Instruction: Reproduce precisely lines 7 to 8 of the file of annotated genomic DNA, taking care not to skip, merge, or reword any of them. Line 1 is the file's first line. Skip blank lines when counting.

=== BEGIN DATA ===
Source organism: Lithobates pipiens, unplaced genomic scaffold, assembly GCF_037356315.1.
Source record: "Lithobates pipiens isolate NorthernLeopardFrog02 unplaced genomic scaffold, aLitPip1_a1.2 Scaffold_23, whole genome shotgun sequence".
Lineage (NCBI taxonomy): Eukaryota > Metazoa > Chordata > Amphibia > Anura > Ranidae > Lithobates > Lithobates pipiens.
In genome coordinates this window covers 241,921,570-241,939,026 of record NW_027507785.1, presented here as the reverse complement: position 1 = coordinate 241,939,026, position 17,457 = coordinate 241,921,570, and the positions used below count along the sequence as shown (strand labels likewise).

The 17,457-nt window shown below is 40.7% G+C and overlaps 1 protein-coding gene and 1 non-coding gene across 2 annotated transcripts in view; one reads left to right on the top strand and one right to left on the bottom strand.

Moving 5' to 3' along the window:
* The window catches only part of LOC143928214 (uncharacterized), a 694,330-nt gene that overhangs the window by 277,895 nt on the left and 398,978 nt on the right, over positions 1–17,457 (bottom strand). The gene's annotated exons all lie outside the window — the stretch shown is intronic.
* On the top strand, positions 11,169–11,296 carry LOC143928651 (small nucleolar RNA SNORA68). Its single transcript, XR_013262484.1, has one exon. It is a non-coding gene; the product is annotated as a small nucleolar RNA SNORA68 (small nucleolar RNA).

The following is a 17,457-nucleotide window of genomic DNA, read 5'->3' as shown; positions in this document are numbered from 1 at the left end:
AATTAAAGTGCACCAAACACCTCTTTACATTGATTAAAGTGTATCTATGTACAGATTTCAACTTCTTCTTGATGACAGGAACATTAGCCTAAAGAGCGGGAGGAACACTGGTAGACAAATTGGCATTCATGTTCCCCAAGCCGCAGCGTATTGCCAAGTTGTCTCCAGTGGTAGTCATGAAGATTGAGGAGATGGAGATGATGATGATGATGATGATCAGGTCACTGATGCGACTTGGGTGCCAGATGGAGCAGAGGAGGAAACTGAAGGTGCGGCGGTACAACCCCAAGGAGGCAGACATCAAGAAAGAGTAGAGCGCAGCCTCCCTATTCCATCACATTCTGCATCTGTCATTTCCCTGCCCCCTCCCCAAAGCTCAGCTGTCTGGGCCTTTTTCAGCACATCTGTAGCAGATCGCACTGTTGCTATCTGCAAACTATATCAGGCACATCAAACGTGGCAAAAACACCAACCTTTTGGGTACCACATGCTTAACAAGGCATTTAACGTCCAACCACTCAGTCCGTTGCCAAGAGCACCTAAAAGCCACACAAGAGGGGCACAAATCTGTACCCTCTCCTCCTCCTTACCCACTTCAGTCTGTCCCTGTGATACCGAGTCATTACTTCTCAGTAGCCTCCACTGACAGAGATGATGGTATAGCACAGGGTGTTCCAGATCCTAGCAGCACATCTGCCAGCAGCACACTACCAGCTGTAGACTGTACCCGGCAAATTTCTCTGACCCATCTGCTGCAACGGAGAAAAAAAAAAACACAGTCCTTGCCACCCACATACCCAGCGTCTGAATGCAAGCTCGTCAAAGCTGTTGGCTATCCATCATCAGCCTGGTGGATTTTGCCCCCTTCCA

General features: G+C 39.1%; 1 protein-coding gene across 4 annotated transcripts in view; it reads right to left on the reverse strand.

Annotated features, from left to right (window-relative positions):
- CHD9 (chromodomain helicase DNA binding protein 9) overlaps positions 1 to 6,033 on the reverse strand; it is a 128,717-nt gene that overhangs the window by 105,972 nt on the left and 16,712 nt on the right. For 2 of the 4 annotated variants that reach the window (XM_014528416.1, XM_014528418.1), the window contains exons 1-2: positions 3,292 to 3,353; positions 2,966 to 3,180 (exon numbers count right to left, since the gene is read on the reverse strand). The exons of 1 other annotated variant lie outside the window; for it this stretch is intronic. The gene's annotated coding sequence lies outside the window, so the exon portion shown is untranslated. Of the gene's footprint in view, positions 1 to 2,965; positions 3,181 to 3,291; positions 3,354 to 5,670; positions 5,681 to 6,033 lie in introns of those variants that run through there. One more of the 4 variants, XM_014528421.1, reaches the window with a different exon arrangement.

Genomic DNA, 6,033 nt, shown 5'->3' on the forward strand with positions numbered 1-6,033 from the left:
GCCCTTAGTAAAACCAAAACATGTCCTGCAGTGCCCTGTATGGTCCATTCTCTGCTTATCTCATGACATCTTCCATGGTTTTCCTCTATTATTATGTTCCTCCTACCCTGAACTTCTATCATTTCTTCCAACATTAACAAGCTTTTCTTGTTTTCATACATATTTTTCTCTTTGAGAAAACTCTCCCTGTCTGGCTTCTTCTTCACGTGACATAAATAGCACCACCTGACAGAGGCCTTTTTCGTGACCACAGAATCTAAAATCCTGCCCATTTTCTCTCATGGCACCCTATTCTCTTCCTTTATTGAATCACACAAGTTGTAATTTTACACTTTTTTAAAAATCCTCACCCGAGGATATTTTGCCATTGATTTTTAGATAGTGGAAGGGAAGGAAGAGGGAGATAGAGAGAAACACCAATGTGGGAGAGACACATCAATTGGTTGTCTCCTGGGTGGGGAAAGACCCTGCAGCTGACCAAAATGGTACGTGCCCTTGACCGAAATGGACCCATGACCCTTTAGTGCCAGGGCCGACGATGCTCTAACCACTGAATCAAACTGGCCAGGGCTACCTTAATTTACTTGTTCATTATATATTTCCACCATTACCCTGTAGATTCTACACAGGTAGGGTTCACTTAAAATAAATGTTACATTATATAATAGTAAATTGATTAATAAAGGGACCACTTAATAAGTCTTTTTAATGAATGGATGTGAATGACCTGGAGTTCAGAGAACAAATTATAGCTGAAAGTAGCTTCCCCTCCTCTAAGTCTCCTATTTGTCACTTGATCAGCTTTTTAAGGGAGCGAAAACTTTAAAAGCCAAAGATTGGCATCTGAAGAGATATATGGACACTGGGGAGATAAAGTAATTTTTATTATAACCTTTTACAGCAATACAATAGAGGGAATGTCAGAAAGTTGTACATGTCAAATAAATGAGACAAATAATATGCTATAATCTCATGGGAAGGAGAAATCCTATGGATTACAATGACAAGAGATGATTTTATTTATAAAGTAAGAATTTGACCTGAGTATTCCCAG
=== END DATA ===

* The window catches only part of LOC143928214 (uncharacterized), a 694,330-nt gene that overhangs the window by 277,895 nt on the left and 398,978 nt on the right, over positions 1–17,457 (bottom strand). The gene's annotated exons all lie outside the window — the stretch shown is intronic.
* On the top strand, positions 11,169–11,296 carry LOC143928651 (small nucleolar RNA SNORA68). Its single transcript, XR_013262484.1, has one exon. It is a non-coding gene; the product is annotated as a small nucleolar RNA SNORA68 (small nucleolar RNA).